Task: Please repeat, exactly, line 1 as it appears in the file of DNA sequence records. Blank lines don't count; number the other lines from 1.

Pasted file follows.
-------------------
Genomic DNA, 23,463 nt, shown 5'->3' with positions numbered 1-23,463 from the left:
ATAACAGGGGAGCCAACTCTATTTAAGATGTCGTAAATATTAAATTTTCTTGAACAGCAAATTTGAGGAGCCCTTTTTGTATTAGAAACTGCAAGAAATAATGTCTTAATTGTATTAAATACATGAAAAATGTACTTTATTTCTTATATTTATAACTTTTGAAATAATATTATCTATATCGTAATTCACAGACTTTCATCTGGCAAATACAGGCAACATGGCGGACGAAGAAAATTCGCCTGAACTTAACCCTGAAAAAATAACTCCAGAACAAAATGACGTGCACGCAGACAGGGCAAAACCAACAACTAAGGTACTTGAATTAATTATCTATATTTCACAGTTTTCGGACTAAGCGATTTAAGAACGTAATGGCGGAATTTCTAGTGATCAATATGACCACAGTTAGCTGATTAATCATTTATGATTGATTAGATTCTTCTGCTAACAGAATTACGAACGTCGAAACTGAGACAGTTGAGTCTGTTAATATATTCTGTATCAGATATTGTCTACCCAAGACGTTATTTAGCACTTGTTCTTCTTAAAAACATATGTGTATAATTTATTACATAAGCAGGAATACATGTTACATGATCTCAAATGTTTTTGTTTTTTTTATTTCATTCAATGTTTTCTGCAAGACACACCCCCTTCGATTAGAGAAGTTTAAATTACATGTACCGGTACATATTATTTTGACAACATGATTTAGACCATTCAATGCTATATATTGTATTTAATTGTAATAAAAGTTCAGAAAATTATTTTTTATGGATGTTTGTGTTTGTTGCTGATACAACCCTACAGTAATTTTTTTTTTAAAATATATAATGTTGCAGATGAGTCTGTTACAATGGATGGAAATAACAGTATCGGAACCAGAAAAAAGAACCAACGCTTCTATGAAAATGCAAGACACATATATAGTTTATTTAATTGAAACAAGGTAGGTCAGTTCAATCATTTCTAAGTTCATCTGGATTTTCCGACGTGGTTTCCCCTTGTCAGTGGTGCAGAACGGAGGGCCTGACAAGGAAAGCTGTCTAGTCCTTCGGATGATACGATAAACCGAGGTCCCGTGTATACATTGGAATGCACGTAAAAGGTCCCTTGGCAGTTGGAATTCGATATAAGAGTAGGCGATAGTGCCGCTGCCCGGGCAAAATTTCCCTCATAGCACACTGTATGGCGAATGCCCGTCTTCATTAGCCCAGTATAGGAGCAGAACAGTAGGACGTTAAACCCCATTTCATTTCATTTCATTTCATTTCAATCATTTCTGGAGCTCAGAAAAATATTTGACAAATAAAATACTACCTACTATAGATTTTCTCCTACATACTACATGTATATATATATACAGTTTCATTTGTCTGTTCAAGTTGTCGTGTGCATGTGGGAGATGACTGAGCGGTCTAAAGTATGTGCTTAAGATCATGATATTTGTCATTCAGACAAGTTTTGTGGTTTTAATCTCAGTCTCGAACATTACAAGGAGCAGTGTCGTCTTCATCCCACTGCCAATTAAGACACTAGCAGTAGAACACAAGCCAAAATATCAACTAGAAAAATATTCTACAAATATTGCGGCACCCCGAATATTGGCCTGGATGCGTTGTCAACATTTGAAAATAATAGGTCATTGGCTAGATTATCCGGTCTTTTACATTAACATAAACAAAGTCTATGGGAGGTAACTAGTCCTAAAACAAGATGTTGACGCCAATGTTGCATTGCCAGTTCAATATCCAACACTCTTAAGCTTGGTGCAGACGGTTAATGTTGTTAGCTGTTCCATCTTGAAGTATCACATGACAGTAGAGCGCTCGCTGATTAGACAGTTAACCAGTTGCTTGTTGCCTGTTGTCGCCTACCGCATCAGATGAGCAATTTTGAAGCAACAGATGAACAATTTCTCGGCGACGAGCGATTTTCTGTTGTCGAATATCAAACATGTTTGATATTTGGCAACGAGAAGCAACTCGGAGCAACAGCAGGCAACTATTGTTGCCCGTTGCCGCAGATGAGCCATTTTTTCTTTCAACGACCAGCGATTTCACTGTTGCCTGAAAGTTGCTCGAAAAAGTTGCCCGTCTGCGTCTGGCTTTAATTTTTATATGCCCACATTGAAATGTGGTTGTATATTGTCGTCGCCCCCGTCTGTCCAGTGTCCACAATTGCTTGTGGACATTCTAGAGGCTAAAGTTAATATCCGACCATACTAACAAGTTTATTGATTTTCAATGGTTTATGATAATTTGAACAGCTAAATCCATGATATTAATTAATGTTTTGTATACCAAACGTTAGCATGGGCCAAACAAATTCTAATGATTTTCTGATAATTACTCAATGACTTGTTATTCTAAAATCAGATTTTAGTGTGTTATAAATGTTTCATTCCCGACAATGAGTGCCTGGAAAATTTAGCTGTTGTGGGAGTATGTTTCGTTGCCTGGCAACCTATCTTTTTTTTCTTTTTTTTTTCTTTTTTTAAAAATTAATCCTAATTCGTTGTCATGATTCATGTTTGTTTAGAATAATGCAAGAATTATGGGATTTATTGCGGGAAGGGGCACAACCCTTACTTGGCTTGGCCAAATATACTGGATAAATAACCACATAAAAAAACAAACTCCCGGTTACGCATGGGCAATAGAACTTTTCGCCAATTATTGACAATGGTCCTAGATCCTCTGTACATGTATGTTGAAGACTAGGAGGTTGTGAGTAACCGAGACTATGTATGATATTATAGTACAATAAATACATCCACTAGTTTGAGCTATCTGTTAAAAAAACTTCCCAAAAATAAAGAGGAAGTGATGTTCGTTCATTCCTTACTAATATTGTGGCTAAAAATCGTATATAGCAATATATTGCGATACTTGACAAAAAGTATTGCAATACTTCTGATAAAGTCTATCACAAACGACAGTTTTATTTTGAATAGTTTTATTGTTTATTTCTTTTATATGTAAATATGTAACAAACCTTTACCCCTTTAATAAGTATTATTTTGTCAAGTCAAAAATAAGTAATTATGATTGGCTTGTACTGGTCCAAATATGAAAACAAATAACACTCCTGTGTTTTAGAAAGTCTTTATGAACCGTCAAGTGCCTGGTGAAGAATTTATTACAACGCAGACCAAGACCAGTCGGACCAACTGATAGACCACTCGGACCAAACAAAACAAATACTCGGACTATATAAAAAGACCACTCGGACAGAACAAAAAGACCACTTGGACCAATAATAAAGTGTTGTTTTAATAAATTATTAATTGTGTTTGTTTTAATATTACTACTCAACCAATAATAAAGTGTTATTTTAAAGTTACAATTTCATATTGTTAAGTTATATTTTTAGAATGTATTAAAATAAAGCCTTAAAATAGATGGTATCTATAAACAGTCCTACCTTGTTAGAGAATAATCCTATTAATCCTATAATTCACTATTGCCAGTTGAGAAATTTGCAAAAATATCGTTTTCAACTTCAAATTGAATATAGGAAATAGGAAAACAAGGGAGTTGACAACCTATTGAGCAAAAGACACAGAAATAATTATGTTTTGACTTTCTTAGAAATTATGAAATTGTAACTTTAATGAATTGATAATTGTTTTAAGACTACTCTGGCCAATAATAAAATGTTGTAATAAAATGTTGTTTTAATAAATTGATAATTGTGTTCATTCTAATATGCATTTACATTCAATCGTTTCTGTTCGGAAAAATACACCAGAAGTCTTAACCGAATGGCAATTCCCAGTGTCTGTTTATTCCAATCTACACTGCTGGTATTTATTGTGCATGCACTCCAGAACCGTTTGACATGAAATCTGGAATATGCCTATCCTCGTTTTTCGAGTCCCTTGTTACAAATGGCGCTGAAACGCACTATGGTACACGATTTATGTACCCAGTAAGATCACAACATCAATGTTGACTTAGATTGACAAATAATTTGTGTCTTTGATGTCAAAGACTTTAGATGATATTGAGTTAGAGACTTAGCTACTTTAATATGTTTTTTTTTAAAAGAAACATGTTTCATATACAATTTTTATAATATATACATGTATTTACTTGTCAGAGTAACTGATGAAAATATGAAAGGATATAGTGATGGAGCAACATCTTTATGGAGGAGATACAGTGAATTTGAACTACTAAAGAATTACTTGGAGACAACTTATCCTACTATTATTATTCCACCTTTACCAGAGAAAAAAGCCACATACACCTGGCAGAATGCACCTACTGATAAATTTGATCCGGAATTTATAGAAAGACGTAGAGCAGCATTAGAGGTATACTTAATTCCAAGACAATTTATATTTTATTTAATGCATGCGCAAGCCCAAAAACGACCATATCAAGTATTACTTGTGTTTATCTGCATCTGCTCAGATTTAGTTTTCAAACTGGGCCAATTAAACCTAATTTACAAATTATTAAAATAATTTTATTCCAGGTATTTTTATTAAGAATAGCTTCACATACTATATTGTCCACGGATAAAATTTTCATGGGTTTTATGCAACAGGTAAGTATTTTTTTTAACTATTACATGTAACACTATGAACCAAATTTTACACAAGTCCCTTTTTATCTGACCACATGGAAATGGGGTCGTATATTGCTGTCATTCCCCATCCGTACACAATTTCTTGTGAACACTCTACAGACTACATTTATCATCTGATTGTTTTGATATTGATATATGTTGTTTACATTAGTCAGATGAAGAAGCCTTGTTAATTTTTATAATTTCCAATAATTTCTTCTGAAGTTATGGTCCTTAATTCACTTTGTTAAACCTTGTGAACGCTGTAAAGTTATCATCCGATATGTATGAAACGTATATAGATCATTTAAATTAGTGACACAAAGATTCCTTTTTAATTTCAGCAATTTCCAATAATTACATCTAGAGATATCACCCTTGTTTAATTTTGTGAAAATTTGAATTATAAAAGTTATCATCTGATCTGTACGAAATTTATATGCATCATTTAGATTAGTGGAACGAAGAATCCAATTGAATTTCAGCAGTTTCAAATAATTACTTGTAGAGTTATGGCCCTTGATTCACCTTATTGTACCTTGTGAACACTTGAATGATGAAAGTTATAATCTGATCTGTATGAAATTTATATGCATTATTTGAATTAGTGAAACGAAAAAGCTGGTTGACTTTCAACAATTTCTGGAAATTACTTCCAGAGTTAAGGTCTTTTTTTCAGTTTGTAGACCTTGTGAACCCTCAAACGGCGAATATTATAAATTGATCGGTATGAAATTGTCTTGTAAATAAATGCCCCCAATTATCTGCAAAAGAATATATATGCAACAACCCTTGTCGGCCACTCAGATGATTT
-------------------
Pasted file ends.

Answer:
Genomic DNA, 23,463 nt, shown 5'->3' with positions numbered 1-23,463 from the left: